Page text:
Publish Date: 3/1/06
Author: Rick Riordan
Percy Jackson is a good kid, but he can’t seem to focus on his schoolwork or control his temper. And lately, being away at boarding school is only getting worse – Percy could have sworn his pre-algebra teacher turned into a monster and tried to kill him. When Percy’s mom finds out, she knows it’s time that he knew the truth about where he came from, and that he go to the one place he’ll be safe. She sends Percy to Camp Half Blood, a summer camp for demigods (on Long Island), where he learns that the father he never knew is Poseidon, God of the Sea. Soon a mystery unfolds and together with his friends—one a satyr and the other the demigod daughter of Athena – Percy sets out on a quest across the United States to reach the gates of the Underworld (located in a recording studio in Hollywood) and prevent a catastrophic war between the gods.
My students kept telling me to read this! I am in the process of starting to set my students up for reading The Odyssey. I had a ton of students answering questions and comparing lessons to circumstances in The Lightning Thief so I knew that I had to read it. I always am happy to read something that my students recommend and in this instance, it’s been such a help now that I can use it for my students to reference during reading.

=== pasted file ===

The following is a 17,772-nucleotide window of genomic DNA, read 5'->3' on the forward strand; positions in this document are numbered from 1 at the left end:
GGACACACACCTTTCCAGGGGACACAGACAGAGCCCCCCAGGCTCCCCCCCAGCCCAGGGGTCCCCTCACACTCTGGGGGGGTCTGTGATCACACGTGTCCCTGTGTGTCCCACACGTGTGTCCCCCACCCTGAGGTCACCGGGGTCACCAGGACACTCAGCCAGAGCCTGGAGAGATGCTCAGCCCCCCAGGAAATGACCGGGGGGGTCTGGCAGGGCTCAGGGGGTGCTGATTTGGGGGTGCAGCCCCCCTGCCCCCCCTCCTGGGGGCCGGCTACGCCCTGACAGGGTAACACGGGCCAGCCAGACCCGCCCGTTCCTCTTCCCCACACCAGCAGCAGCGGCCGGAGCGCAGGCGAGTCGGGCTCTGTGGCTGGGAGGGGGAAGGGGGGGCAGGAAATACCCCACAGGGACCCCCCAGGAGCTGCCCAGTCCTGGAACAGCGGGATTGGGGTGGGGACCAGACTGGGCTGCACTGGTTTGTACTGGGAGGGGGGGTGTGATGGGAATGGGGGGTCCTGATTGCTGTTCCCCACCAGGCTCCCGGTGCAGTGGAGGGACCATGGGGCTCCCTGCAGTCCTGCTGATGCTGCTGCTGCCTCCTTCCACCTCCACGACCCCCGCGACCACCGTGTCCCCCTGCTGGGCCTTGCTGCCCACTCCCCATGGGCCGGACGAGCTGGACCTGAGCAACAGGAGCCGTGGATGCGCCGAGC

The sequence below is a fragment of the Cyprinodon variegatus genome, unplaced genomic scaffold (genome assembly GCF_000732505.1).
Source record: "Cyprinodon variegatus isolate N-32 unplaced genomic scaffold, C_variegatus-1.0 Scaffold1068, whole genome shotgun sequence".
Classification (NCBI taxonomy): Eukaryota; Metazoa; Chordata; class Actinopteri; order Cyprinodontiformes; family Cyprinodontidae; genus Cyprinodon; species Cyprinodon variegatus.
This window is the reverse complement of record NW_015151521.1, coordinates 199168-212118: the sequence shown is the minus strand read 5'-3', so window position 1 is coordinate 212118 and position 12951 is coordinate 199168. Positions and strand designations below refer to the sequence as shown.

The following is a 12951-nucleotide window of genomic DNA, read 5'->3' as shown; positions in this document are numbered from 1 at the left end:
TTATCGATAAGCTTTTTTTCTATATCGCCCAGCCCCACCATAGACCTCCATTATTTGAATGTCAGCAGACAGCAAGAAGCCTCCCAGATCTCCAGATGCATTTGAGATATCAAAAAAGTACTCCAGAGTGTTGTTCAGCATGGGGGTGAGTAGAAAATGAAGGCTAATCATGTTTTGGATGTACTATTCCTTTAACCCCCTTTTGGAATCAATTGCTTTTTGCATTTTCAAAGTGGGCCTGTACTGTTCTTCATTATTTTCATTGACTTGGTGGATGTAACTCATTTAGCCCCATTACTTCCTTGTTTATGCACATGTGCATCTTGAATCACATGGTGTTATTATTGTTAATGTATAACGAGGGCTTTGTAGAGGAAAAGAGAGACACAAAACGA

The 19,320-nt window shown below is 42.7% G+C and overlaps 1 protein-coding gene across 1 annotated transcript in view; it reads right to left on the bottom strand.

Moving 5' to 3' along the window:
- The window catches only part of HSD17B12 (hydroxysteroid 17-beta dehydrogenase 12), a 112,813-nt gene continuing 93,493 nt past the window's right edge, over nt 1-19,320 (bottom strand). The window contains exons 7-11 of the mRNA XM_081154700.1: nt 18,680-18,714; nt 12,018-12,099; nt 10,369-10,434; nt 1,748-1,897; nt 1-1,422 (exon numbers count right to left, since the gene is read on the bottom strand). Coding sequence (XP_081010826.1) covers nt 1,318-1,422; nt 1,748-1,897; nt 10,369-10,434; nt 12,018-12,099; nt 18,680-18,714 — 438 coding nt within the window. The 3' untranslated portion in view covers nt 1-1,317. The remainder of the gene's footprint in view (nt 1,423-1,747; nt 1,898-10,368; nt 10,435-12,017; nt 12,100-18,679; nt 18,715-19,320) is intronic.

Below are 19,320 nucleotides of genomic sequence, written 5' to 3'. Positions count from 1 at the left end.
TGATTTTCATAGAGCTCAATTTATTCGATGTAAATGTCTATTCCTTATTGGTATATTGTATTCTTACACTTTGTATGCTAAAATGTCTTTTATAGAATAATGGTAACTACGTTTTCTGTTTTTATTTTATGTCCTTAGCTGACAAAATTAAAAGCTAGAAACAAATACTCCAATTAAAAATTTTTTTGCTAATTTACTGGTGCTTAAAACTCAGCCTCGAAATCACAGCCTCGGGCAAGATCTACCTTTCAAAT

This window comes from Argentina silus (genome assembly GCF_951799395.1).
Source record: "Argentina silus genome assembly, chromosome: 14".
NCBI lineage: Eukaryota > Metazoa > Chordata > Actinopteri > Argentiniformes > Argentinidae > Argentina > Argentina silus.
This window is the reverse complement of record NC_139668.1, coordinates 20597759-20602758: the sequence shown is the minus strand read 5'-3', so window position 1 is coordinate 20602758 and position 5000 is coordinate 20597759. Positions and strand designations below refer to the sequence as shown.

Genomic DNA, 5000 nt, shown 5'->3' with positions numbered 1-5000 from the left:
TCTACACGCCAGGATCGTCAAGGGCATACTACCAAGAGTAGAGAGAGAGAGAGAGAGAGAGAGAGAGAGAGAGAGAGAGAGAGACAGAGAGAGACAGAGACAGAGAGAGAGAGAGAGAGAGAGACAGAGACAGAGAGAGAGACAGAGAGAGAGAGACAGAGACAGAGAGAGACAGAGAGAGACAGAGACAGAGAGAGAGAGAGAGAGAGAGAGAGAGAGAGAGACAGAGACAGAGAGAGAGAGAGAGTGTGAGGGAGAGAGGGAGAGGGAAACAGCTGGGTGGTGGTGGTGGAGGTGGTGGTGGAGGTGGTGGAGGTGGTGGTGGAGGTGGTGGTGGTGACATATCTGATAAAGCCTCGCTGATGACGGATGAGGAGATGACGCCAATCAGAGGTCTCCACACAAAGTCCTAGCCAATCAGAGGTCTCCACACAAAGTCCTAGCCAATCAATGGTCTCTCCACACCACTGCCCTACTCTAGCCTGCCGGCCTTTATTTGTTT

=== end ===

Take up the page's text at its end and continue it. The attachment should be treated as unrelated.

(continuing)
I loved this. I am so happy to have finally gotten to it. Percy and the other characters were so likable. This also serves as a great outlet to Greek mythology. I found myself reading and recognizing so many characters and instances in the story and was in awe on how Riordan was able to utilize all of it.
The best part about this is how Riordan was able to modernize Greek mythology. He didn’t stray from the gods’ characteristics in any way but was able to incorporate them into modern times in such an amazing way. The setting was even more surprising as Mount Olympus was found on the top of the Empire State building where Hades was found in good ol’ L.A (can you imagine why?). It serves as a great outlet for kiddos to learn about Greek mythology and making it feel relevant.
I left this book excited to read more of the series and if I didn’t have so many deadlines for other books at the moment, I would have already dove into it! I HIGHLY suggest giving this middle grade novel a chance no matter what age you are! You won’t regret it in any way.